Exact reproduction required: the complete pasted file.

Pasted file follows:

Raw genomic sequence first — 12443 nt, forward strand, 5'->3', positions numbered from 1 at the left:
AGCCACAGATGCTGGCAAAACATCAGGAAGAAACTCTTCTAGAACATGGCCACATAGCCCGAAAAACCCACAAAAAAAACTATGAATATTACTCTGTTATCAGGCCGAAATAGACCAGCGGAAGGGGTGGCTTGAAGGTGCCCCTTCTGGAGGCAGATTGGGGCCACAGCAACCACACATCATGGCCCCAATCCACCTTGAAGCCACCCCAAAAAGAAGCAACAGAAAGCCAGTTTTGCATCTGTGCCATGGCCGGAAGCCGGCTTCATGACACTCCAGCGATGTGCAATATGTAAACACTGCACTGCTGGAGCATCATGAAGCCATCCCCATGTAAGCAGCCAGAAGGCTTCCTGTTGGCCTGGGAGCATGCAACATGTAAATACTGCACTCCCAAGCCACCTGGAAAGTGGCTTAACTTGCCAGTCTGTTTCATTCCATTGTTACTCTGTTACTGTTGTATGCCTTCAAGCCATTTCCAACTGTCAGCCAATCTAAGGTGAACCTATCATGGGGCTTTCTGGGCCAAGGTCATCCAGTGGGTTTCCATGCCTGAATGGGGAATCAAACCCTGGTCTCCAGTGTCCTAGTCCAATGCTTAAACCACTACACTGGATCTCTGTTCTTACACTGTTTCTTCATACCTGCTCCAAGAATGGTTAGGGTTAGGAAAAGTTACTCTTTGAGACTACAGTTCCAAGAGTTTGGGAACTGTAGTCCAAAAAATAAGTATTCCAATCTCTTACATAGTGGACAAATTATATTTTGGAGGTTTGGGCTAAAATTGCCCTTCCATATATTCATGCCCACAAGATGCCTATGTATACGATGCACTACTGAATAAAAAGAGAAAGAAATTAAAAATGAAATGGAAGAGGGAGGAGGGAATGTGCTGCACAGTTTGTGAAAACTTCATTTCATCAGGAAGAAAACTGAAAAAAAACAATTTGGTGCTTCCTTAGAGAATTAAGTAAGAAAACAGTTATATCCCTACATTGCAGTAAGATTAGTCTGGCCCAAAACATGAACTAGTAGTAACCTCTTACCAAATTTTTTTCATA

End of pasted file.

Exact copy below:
Raw genomic sequence first — 12443 nt, forward strand, 5'->3', positions numbered from 1 at the left:
AGCCACAGATGCTGGCAAAACATCAGGAAGAAACTCTTCTAGAACATGGCCACATAGCCCGAAAAACCCACAAAAAAAACTATGAATATTACTCTGTTATCAGGCCGAAATAGACCAGCGGAAGGGGTGGCTTGAAGGTGCCCCTTCTGGAGGCAGATTGGGGCCACAGCAACCACACATCATGGCCCCAATCCACCTTGAAGCCACCCCAAAAAGAAGCAACAGAAAGCCAGTTTTGCATCTGTGCCATGGCCGGAAGCCGGCTTCATGACACTCCAGCGATGTGCAATATGTAAACACTGCACTGCTGGAGCATCATGAAGCCATCCCCATGTAAGCAGCCAGAAGGCTTCCTGTTGGCCTGGGAGCATGCAACATGTAAATACTGCACTCCCAAGCCACCTGGAAAGTGGCTTAACTTGCCAGTCTGTTTCATTCCATTGTTACTCTGTTACTGTTGTATGCCTTCAAGCCATTTCCAACTGTCAGCCAATCTAAGGTGAACCTATCATGGGGCTTTCTGGGCCAAGGTCATCCAGTGGGTTTCCATGCCTGAATGGGGAATCAAACCCTGGTCTCCAGTGTCCTAGTCCAATGCTTAAACCACTACACTGGATCTCTGTTCTTACACTGTTTCTTCATACCTGCTCCAAGAATGGTTAGGGTTAGGAAAAGTTACTCTTTGAGACTACAGTTCCAAGAGTTTGGGAACTGTAGTCCAAAAAATAAGTATTCCAATCTCTTACATAGTGGACAAATTATATTTTGGAGGTTTGGGCTAAAATTGCCCTTCCATATATTCATGCCCACAAGATGCCTATGTATACGATGCACTACTGAATAAAAAGAGAAAGAAATTAAAAATGAAATGGAAGAGGGAGGAGGGAATGTGCTGCACAGTTTGTGAAAACTTCATTTCATCAGGAAGAAAACTGAAAAAAAACAATTTGGTGCTTCCTTAGAGAATTAAGTAAGAAAACAGTTATATCCCTACATTGCAGTAAGATTAGTCTGGCCCAAAACATGAACTAGTAGTAACCTCTTACCAAATTTTTTTCATA